In the new world of big data and the data-driven enterprise, data has been likened to the new oil, a company’s crown jewels, and the transformative effect of the advent of electricity. Whatever you liken it to, the message is clear that enterprise data is of high value.
And, after more than 10 years, there is no technology more aligned with advent of big data than Hadoop. The Apache Hadoop framework allows for the distributed processing of large datasets across compute clusters, enabling scale up from single commodity servers to thousands of machines for local computing and storage. Designed to detect and handle failures at the application layer, the framework supports high availability.
Despite the ongoing centrality of relational databases, a recent Unisphere Research report, titled “The 2016 Enterprise Data Management Survey,” found that Hadoop is gaining traction in the enterprise with about 40% of respondents indicating that they have a Hadoop installation. Of those using Hadoop, about two-thirds said that their relational databases are included in their Hadoop implementation. About 42% of the respondents also said they intend to add Hadoop in the future, though most were in the planning process, with about 5% at the proof-of-concept stage.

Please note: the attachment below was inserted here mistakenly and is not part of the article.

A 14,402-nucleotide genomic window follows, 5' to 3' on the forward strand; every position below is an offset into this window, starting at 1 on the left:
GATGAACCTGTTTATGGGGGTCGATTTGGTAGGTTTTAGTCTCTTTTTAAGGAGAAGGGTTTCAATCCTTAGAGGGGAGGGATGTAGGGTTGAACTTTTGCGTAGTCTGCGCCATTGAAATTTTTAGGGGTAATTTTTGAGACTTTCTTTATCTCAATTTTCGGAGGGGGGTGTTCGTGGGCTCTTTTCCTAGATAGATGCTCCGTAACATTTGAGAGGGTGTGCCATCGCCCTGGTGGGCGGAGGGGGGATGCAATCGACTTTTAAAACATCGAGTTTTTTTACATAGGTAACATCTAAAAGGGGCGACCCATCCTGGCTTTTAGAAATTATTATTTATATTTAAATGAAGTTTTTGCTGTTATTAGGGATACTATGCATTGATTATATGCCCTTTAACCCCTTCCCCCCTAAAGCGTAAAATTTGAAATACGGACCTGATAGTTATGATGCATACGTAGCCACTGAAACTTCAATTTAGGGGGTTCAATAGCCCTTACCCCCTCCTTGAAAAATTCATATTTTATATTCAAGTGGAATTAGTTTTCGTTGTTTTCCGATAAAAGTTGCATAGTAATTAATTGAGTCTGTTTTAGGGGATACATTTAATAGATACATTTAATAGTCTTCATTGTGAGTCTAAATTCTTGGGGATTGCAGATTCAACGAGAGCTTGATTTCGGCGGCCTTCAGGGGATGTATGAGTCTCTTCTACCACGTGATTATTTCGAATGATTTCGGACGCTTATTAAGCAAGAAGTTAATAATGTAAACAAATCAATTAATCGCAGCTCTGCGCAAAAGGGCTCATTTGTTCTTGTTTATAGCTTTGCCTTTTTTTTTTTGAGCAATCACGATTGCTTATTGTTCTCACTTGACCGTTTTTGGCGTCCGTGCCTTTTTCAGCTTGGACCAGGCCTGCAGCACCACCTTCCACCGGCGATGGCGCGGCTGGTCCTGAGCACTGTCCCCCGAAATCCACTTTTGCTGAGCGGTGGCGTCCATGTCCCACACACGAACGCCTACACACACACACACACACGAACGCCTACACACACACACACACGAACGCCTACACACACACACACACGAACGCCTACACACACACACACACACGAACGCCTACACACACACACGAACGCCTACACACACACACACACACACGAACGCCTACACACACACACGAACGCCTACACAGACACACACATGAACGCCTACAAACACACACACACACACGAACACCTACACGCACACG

Apache Spark, another new technology in the Hadoop ecosystem that consists of a processing engine that accelerates structured database queries, unmodified Hadoop Hive queries and analytics of streaming data, among other tasks is still in the early adopter stage with about 18% of respondents using Spark, according to the same survey.
Along with a rich and growing assortment of projects flourishing as part of the main Apache Hadoop project, there is also an expanding array of vendors offering enterprise distributions as well as related tools and services. This is increasingly helping to make Hadoop, and its larger ecosystem of open source projects, more robust, secure, and enterprise-hardened.
Best Hadoop Solution
Amazon Elastic MapReduce